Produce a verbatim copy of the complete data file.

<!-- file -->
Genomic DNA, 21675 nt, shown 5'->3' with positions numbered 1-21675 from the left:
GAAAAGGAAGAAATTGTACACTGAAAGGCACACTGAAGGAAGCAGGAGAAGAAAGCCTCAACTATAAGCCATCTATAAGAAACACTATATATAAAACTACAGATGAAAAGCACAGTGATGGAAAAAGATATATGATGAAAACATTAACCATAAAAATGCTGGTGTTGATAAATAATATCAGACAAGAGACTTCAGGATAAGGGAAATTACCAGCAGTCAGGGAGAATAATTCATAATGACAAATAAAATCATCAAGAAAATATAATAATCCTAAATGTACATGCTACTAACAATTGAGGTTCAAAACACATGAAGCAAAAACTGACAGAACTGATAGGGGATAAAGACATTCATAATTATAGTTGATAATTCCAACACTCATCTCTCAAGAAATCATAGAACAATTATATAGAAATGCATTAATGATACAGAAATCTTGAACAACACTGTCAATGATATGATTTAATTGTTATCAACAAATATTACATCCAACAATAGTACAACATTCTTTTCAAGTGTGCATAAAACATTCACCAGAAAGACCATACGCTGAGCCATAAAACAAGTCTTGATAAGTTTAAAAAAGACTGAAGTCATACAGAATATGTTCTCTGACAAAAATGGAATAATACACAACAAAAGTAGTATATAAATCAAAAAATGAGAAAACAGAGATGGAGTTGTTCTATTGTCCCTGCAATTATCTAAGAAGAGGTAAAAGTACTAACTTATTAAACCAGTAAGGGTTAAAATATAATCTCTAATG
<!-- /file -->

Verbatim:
Genomic DNA, 21675 nt, shown 5'->3' with positions numbered 1-21675 from the left:
GAAAAGGAAGAAATTGTACACTGAAAGGCACACTGAAGGAAGCAGGAGAAGAAAGCCTCAACTATAAGCCATCTATAAGAAACACTATATATAAAACTACAGATGAAAAGCACAGTGATGGAAAAAGATATATGATGAAAACATTAACCATAAAAATGCTGGTGTTGATAAATAATATCAGACAAGAGACTTCAGGATAAGGGAAATTACCAGCAGTCAGGGAGAATAATTCATAATGACAAATAAAATCATCAAGAAAATATAATAATCCTAAATGTACATGCTACTAACAATTGAGGTTCAAAACACATGAAGCAAAAACTGACAGAACTGATAGGGGATAAAGACATTCATAATTATAGTTGATAATTCCAACACTCATCTCTCAAGAAATCATAGAACAATTATATAGAAATGCATTAATGATACAGAAATCTTGAACAACACTGTCAATGATATGATTTAATTGTTATCAACAAATATTACATCCAACAATAGTACAACATTCTTTTCAAGTGTGCATAAAACATTCACCAGAAAGACCATACGCTGAGCCATAAAACAAGTCTTGATAAGTTTAAAAAAGACTGAAGTCATACAGAATATGTTCTCTGACAAAAATGGAATAATACACAACAAAAGTAGTATATAAATCAAAAAATGAGAAAACAGAGATGGAGTTGTTCTATTGTCCCTGCAATTATCTAAGAAGAGGTAAAAGTACTAACTTATTAAACCAGTAAGGGTTAAAATATAATCTCTAATG